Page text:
TALKING OLD-TIME PRINT.
Apologies if we sometimes drone on a bit. Us old-timers like to talk about traditional letterpress print. Please understand though, we don’t do this just because we like the sound of our own voices (even though the gravelly tones are quite alluring). No, most of our shop talk is intended to help customers get the very best results from their printing production.
We also hold the somewhat outdated belief that understanding the professional tools and medium one is working with is an important part of the job. And, despite our less than cuddly looks, the Cranky old fellow is here to help.
Not big on BS but terminology is an important tool of the trade.
Over the next several months we will be featuring this series. We’ll be talking letterpress, printing production and creative use of the medium. Photographic samples of finished work will also be posted to illustrate the points we are belaboring.
Please peek in now and then if you are interested.
We will delve into relief printing, spot color, techniques such as die-cutting and foil stamping plus many other tedious subjects that only us graphics goofballs can truly appreciate (and hopefully learn from).
Words never go out of style.
Language is a crucial element of graphic design. We do hope you get in touch to talk about your letterpress project.
You might not understand some of the antiquated words that come from our yap trap but we hope the information helps!
In case you are curious…
Not lined up or arranged correctly.
askew; awry; kitty-corner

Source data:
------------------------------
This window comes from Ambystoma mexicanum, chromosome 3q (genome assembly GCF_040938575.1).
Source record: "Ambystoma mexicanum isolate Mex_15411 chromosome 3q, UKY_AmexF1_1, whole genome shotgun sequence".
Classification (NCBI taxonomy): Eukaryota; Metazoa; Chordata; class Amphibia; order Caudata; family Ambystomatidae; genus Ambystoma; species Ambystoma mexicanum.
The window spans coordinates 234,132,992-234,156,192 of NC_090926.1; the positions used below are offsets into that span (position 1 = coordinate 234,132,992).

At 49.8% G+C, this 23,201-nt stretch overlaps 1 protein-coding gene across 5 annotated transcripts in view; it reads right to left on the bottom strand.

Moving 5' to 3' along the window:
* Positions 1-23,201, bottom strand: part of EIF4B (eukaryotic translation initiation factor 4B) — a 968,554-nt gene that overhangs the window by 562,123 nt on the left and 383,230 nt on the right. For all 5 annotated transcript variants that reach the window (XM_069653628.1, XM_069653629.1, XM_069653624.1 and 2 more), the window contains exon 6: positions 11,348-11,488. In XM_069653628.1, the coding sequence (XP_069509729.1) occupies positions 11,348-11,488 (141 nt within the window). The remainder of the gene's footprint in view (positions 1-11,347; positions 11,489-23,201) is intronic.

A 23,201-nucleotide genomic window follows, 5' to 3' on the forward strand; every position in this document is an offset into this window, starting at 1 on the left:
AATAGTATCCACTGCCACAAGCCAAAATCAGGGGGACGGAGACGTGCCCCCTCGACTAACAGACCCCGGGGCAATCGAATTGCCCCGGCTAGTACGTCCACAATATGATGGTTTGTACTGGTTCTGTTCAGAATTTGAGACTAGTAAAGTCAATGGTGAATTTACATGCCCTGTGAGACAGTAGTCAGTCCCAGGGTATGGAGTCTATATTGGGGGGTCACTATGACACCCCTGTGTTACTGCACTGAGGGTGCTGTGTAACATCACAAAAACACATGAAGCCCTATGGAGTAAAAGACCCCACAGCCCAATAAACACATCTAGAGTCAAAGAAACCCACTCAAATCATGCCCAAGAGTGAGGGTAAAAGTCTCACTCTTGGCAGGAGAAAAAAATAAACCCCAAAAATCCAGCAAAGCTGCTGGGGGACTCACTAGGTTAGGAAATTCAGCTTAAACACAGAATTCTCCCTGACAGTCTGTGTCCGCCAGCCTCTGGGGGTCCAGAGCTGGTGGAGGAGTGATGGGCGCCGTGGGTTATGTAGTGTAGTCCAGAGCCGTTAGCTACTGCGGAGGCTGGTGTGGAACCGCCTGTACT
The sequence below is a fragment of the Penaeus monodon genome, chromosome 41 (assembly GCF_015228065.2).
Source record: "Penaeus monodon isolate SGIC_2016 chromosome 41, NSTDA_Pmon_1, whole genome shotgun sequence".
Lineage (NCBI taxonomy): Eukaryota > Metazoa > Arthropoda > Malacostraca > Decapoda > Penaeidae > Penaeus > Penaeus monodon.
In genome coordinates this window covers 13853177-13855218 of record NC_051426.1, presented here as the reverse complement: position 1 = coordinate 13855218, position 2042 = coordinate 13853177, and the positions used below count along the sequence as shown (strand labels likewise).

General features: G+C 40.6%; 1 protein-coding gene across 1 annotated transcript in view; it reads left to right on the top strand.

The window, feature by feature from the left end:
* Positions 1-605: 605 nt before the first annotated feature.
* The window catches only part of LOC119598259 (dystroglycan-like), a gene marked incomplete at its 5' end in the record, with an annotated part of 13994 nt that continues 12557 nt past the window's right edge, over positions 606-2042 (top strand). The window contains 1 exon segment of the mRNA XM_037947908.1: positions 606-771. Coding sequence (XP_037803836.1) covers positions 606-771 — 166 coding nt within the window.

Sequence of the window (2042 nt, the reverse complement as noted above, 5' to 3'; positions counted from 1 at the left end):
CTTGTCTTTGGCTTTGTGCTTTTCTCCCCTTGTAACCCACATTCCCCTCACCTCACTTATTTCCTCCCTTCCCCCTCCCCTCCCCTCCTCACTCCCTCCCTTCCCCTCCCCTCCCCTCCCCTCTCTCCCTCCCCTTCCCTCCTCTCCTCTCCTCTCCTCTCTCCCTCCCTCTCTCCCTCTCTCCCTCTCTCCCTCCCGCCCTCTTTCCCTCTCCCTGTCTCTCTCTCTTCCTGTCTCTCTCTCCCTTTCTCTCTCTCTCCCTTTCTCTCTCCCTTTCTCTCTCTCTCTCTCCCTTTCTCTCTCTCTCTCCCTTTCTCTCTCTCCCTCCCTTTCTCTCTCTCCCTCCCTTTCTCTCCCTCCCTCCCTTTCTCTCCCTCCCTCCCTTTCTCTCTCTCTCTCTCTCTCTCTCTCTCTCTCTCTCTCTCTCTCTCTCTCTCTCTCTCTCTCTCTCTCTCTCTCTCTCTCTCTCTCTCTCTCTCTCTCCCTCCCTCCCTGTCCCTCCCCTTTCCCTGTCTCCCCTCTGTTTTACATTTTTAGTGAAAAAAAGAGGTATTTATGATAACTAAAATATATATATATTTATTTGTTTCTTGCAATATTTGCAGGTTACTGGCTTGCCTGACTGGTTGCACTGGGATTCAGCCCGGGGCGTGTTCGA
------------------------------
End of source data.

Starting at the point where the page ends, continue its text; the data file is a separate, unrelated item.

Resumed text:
The term originates from the four-dotted side of a playing die. It was known as a cater from the French quatre “four”. The arrangement of the four dots creates a rather interesting diagonal visual effect. The word eventually came to mean “to place, move, or cross diagonally.”
When it comes to a design project cattywampus can be good or not so good. Arranging elements in a cattywampus or higgledy-piggledy manner can create an intriguing look in some graphic designs. On the other hand, it’s usually not desirable if your entire project goes cattywampus.
This is why good planning and communication between a designer and printer is important.
Something not worth considering.
rubbish; nonsense; bunk
If you send us your ideas and design and there is something that may not reproduce as we think you are intending, we will tell you and help you come up with a solution. We may even use a gentler term than “that’s horsefeathers” to point this out to you.
Where this word originated is not perfectly clear and probably a rather delicate subject we won’t discuss here. I personally believe the origin may have literally come from the horse’s behind. Who knows, but it seems very apparent that often times the horsefeathers you hear comes from a true horse’s ass.
A fussy or needlessly fault-finding person.
This is an Americanism from the early 20th Century. The word has other variations including fusebox and fusspot.
A fussy old stickler of details just may be the type of person you want working on your printing project and likewise the best type of pressman to have on your job.
Unfortunately, some grumbling and whining may come with the fussbudget personality and we apologize for any rude language.
Part 2 Coming Soon
What is Letterpress?
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Besides the handy 330-337-3341 telephony technology, we’ve also recently introduced a new chatter feature to our website. You can find it below right. Just press the button and Mr. Pressman will answer your call (provided he’s not on his nap).
And of course, this email thing seems to have caught on nicely, and yes we do know how to operate it.